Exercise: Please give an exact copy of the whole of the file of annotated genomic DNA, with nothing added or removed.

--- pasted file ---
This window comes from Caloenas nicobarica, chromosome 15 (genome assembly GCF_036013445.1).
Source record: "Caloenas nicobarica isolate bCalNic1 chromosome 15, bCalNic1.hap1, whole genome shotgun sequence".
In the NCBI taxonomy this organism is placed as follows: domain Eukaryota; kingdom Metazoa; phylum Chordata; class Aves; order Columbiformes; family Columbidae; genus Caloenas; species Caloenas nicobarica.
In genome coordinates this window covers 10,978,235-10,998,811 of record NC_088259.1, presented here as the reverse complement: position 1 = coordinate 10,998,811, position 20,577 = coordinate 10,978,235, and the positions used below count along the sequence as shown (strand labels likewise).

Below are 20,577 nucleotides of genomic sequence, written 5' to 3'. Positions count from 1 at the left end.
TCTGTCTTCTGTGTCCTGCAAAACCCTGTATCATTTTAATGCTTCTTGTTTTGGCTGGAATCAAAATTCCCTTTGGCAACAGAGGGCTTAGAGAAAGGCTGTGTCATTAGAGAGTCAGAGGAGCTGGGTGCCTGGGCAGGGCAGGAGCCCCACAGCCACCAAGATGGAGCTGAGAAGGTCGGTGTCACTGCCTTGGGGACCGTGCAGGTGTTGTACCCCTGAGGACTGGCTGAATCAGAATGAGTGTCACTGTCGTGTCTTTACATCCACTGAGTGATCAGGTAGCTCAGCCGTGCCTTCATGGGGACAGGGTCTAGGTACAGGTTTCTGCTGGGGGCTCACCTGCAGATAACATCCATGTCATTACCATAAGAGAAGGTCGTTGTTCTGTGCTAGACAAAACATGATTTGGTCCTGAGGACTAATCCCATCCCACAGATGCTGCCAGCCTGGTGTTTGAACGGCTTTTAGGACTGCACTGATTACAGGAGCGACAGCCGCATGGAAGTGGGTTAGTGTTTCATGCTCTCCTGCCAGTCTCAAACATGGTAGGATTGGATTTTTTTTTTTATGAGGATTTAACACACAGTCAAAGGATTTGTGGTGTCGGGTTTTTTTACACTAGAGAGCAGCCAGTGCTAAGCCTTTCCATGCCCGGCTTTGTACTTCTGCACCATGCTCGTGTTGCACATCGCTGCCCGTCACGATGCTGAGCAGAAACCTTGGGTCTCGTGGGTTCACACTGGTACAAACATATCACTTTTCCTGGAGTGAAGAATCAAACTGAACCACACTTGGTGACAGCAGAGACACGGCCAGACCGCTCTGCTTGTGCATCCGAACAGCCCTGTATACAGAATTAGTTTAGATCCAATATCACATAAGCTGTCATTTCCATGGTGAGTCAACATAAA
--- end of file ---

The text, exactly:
This window comes from Caloenas nicobarica, chromosome 15 (genome assembly GCF_036013445.1).
Source record: "Caloenas nicobarica isolate bCalNic1 chromosome 15, bCalNic1.hap1, whole genome shotgun sequence".
In the NCBI taxonomy this organism is placed as follows: domain Eukaryota; kingdom Metazoa; phylum Chordata; class Aves; order Columbiformes; family Columbidae; genus Caloenas; species Caloenas nicobarica.
In genome coordinates this window covers 10,978,235-10,998,811 of record NC_088259.1, presented here as the reverse complement: position 1 = coordinate 10,998,811, position 20,577 = coordinate 10,978,235, and the positions used below count along the sequence as shown (strand labels likewise).

Below are 20,577 nucleotides of genomic sequence, written 5' to 3'. Positions count from 1 at the left end.
TCTGTCTTCTGTGTCCTGCAAAACCCTGTATCATTTTAATGCTTCTTGTTTTGGCTGGAATCAAAATTCCCTTTGGCAACAGAGGGCTTAGAGAAAGGCTGTGTCATTAGAGAGTCAGAGGAGCTGGGTGCCTGGGCAGGGCAGGAGCCCCACAGCCACCAAGATGGAGCTGAGAAGGTCGGTGTCACTGCCTTGGGGACCGTGCAGGTGTTGTACCCCTGAGGACTGGCTGAATCAGAATGAGTGTCACTGTCGTGTCTTTACATCCACTGAGTGATCAGGTAGCTCAGCCGTGCCTTCATGGGGACAGGGTCTAGGTACAGGTTTCTGCTGGGGGCTCACCTGCAGATAACATCCATGTCATTACCATAAGAGAAGGTCGTTGTTCTGTGCTAGACAAAACATGATTTGGTCCTGAGGACTAATCCCATCCCACAGATGCTGCCAGCCTGGTGTTTGAACGGCTTTTAGGACTGCACTGATTACAGGAGCGACAGCCGCATGGAAGTGGGTTAGTGTTTCATGCTCTCCTGCCAGTCTCAAACATGGTAGGATTGGATTTTTTTTTTTATGAGGATTTAACACACAGTCAAAGGATTTGTGGTGTCGGGTTTTTTTACACTAGAGAGCAGCCAGTGCTAAGCCTTTCCATGCCCGGCTTTGTACTTCTGCACCATGCTCGTGTTGCACATCGCTGCCCGTCACGATGCTGAGCAGAAACCTTGGGTCTCGTGGGTTCACACTGGTACAAACATATCACTTTTCCTGGAGTGAAGAATCAAACTGAACCACACTTGGTGACAGCAGAGACACGGCCAGACCGCTCTGCTTGTGCATCCGAACAGCCCTGTATACAGAATTAGTTTAGATCCAATATCACATAAGCTGTCATTTCCATGGTGAGTCAACATAAA